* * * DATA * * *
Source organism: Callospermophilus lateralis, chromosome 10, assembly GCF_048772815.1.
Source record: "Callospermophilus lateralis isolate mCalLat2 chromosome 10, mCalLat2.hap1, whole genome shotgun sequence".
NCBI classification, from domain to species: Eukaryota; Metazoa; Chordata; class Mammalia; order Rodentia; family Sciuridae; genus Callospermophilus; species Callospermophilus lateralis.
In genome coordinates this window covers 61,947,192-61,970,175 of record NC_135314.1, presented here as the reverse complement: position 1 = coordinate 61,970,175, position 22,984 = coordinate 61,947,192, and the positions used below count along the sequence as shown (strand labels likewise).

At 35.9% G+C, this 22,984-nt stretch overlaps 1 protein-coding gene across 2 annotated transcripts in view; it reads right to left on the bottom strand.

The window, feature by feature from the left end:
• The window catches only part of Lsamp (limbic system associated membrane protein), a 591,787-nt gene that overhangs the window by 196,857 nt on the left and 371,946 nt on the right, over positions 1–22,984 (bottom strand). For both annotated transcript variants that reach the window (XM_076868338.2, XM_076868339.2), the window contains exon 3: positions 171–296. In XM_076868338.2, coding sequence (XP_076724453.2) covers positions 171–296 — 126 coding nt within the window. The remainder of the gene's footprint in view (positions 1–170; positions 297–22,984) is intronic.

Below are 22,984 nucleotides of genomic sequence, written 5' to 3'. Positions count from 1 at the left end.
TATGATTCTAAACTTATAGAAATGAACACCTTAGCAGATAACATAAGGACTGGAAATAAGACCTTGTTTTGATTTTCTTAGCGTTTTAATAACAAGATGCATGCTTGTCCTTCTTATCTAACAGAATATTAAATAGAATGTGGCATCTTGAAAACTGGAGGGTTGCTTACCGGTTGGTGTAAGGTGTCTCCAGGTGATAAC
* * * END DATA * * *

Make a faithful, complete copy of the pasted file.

Source organism: Callospermophilus lateralis, chromosome 10, assembly GCF_048772815.1.
Source record: "Callospermophilus lateralis isolate mCalLat2 chromosome 10, mCalLat2.hap1, whole genome shotgun sequence".
NCBI classification, from domain to species: Eukaryota; Metazoa; Chordata; class Mammalia; order Rodentia; family Sciuridae; genus Callospermophilus; species Callospermophilus lateralis.
In genome coordinates this window covers 61,947,192-61,970,175 of record NC_135314.1, presented here as the reverse complement: position 1 = coordinate 61,970,175, position 22,984 = coordinate 61,947,192, and the positions used below count along the sequence as shown (strand labels likewise).

At 35.9% G+C, this 22,984-nt stretch overlaps 1 protein-coding gene across 2 annotated transcripts in view; it reads right to left on the bottom strand.

The window, feature by feature from the left end:
• The window catches only part of Lsamp (limbic system associated membrane protein), a 591,787-nt gene that overhangs the window by 196,857 nt on the left and 371,946 nt on the right, over positions 1–22,984 (bottom strand). For both annotated transcript variants that reach the window (XM_076868338.2, XM_076868339.2), the window contains exon 3: positions 171–296. In XM_076868338.2, coding sequence (XP_076724453.2) covers positions 171–296 — 126 coding nt within the window. The remainder of the gene's footprint in view (positions 1–170; positions 297–22,984) is intronic.

Below are 22,984 nucleotides of genomic sequence, written 5' to 3'. Positions count from 1 at the left end.
TATGATTCTAAACTTATAGAAATGAACACCTTAGCAGATAACATAAGGACTGGAAATAAGACCTTGTTTTGATTTTCTTAGCGTTTTAATAACAAGATGCATGCTTGTCCTTCTTATCTAACAGAATATTAAATAGAATGTGGCATCTTGAAAACTGGAGGGTTGCTTACCGGTTGGTGTAAGGTGTCTCCAGGTGATAAC